Mika Susi says his position as Head of Security at Thales overseeing the Nordics, the Baltics and Ireland is like that of a map reader in a rally.
“Just like a map reader warns of a bend ahead or declares that the coast is clear, those in charge of security
describe what the future holds for management,” says Susi. He compares security issues to continuity.
Just like a map reader warns of a bend ahead or declares that the coast is clear, those in charge of security
describe what the future holds for management."
A map reader is vital for carrying on despite a bumpy, winding road. Similarly, companies need information on when to slow down or accelerate.
The last few years have been characterized by plenty of bends. It takes quick but wise reactions. The right
choices minimize risks. It’s easier to reach a good decision when you’re prepared for a bend.
“A bend may be something we’ve seen in recent years: a pandemic or a war nearby. Or it may be a difficult cyber security issue – or a change in legislation that needs to be addressed,” Susi describes.
"At best, security issues are advanced in day-to-day activities"
The task of security is to consider how business can continue even in tough times. The role of corporate security is to promote competitiveness and productivity. Thales is a digital security company that serves its clients in security, aviation and space technology, and digital security matters.
Before his current role, Susi was Chief Policy Adviser in corporate security at EK – Confederation of Finnish Industries. At Thales, the Head of Security sits on the management team, an arrangement he recommends:
“Continuous interaction with different parts of the organization is important. At best, security issues are advanced in day-to-day activities.”
Communication and interaction are vital especially in exceptional times.
“The importance of communication is a new feature in the field of security.”
Internal communication needs to be open and arouse trust. It’s important to also talk about difficult things, both internally and externally. Trust and smooth interaction cannot be built in an instant as an emergency begins. Just like contingency plans, communication and a good working atmosphere are created during normal times.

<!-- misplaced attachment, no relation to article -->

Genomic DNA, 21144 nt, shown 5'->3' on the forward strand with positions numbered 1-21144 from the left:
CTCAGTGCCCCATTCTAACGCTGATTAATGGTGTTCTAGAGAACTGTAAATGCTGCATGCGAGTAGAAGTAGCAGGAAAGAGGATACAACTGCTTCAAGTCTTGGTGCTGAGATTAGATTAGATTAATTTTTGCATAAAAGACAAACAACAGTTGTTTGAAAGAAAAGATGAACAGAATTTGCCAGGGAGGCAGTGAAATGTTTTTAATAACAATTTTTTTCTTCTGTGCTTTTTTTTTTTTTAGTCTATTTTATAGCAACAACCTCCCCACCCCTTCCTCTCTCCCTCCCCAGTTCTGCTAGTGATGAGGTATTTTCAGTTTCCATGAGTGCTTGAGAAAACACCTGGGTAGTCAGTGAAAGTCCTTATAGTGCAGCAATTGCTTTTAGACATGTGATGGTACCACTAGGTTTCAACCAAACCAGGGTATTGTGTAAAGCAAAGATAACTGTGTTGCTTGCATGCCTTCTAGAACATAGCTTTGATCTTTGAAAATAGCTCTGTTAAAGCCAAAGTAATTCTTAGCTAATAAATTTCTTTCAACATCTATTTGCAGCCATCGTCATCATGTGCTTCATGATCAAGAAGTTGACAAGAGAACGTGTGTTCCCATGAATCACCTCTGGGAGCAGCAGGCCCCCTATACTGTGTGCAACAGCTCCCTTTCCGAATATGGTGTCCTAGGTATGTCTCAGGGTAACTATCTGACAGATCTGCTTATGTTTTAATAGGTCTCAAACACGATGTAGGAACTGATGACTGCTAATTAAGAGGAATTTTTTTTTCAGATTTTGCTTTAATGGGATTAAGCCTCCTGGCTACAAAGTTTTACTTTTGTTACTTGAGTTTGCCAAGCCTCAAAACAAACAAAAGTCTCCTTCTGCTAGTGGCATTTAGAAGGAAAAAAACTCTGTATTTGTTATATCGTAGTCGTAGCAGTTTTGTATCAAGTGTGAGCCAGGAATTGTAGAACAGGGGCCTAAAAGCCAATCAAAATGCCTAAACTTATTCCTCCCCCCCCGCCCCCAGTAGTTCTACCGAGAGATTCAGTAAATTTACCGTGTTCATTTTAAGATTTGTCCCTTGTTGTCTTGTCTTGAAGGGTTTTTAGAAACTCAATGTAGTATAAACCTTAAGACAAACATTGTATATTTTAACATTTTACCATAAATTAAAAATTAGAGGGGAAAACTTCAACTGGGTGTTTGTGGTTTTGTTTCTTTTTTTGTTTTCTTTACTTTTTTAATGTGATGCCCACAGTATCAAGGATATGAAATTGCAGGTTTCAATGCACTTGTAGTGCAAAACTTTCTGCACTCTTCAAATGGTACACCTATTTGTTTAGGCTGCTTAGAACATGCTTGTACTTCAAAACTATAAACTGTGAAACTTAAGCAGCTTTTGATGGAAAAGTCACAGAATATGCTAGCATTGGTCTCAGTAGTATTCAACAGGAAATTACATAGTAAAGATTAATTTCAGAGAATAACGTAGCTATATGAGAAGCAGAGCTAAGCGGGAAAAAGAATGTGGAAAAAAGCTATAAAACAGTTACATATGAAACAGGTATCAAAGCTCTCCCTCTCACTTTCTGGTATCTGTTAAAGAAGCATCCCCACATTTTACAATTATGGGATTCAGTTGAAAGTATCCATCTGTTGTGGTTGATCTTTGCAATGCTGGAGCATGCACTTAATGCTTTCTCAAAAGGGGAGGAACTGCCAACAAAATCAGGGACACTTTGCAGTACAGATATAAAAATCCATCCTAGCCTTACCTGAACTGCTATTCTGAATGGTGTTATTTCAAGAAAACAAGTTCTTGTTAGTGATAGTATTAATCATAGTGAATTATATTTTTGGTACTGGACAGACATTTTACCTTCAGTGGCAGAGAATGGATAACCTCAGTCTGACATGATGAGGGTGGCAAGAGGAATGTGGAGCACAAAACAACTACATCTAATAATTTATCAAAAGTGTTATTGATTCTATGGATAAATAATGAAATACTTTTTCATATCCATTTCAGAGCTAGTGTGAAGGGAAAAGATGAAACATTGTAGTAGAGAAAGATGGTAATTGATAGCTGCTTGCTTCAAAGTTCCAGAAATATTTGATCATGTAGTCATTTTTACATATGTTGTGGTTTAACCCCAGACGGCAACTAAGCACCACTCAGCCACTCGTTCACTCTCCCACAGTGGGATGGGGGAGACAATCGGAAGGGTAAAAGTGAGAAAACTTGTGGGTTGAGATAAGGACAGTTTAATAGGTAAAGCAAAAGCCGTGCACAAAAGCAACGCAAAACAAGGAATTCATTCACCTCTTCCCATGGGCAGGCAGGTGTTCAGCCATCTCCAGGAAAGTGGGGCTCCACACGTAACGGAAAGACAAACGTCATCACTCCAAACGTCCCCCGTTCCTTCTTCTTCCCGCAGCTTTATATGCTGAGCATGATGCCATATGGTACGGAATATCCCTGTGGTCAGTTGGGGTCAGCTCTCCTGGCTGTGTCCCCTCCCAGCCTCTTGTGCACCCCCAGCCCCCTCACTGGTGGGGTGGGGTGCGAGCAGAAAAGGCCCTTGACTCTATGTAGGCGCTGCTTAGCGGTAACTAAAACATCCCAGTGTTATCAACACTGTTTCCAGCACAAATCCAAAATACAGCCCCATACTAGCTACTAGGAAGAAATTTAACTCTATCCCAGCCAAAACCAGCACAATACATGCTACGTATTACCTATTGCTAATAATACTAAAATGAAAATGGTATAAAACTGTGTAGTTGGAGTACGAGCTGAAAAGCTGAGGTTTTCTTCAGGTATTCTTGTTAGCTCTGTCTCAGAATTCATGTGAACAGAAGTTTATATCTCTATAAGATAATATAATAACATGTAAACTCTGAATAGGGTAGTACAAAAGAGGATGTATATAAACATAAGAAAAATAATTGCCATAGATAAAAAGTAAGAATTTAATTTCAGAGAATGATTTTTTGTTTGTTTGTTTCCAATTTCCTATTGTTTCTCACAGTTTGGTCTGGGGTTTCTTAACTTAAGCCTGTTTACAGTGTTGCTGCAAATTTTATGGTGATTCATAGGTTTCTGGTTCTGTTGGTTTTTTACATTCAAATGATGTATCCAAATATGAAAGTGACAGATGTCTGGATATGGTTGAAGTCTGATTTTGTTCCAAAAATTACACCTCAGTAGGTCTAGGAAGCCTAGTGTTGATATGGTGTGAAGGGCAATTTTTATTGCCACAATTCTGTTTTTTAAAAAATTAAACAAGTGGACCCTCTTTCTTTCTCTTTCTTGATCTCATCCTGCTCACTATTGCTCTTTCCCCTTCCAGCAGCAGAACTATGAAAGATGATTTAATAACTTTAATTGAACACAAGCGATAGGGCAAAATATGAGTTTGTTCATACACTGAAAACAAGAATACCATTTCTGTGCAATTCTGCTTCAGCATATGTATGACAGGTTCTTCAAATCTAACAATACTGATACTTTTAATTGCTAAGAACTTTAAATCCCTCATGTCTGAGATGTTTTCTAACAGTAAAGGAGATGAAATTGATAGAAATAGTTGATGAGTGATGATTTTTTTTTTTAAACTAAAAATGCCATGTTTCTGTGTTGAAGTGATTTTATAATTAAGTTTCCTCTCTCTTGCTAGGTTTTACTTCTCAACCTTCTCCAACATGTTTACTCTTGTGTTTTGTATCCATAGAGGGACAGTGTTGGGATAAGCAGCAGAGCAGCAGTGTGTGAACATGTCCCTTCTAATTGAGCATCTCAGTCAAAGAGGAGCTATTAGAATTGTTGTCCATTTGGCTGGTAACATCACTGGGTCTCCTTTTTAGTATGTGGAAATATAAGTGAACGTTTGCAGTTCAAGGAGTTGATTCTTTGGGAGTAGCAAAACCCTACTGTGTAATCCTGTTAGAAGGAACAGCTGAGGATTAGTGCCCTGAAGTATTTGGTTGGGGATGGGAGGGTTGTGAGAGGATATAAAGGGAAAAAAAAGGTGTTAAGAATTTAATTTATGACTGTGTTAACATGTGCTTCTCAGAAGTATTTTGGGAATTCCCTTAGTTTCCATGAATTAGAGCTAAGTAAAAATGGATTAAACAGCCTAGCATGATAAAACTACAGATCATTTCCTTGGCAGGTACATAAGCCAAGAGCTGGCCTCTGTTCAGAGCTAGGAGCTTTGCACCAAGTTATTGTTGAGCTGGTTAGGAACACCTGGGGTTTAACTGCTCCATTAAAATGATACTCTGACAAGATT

The importance of communication is a new feature in the field of security."
“I’ve tried to learn to be interested in every area of the company. I talk, aim to be available, and listen out to anything that may be bothering people in their daily lives.”
According to Susi, security shouldn’t be a watchdog barking in a corner but a colleague sharing the everyday. Instead of giving out orders, it’s about closeness and reciprocity.
Security is wide-ranging: from being present in day-to-day activities to grasping operational issues, communication, and responsibility. Especially the latter and the links between security themes and responsibility have been on Susi’s mind in recent years.
Everything is interlinked and needs to be taken care of
Responsibility themes relate to security in one way or another. A company needs to take care of its people, data, environment, premises and other assets, and reputation. Everything is interlinked: neglecting data networks can lead to a major environmental risk, which in turn may pose a risk to human health and most certainly harms the company’s reputation.
At times, risks can be opportunities. Susi gives an example from the field of security: companies can engage in networks that invite young people to hack for the greater good – to counteract cybercrime. Organizations can also teach their employees first-aid skills, which are useful both at work and in their leisure time. Susi is all for the Safety Day tradition – the whole staff devoting a day to security issues.
As a type of map reader, what advice would Susi give in the current times of uncertainty?
“Risks should and need to be taken – it’s part of business. But don’t drive too fast if you don’t know where you’re going and there are no brakes.”
If and when taking risks, it is important to be aware of their characteristics and potential consequences. This takes risk management experts.
“Security doesn’t want to tell you not to drive too fast; it wants you to know what lies ahead when you step on that gas.”
How is BANI (Brittle, Anxious, Non-Linear, Incomprehensible) demonstrated in your work?
“In recent years, the pandemic has stirred a range of questions from travel restrictions to risks to key staff and what to do if a large group of people fall ill at the same time. A war nearby has its repercussions on organizations; we think about how it will affect us, are we prepared, and what risks are in sight. The long-term trend has highlighted the significance of risk perceptions and a good safety outlook. Also, cyber security plays an increasing role. In these times of uncertainty, it’s important to ensure operations even when there are surprises around the corner. Preparedness and continuous crisis management are vital.”
This interview with Mika Susi is part of a long-form article published in Aalto Leaders' Insight magazine. Read the whole article